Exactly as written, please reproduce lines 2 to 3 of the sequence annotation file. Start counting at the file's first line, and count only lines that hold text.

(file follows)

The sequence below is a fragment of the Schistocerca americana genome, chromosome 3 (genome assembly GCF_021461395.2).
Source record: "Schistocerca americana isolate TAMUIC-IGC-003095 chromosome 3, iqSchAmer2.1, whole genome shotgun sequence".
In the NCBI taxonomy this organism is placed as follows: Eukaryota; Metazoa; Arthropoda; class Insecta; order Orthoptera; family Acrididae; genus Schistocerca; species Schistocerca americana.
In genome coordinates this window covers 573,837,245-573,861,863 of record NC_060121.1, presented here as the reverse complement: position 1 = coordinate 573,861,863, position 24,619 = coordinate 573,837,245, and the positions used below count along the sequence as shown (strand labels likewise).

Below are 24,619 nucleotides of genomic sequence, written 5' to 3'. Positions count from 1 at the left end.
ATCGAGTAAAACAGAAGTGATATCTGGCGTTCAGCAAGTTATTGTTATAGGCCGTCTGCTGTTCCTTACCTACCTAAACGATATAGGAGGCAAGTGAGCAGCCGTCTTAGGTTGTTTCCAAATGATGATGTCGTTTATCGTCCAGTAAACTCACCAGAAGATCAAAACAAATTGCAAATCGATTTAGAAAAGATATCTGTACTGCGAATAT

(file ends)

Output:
Source record: "Schistocerca americana isolate TAMUIC-IGC-003095 chromosome 3, iqSchAmer2.1, whole genome shotgun sequence".
In the NCBI taxonomy this organism is placed as follows: Eukaryota; Metazoa; Arthropoda; class Insecta; order Orthoptera; family Acrididae; genus Schistocerca; species Schistocerca americana.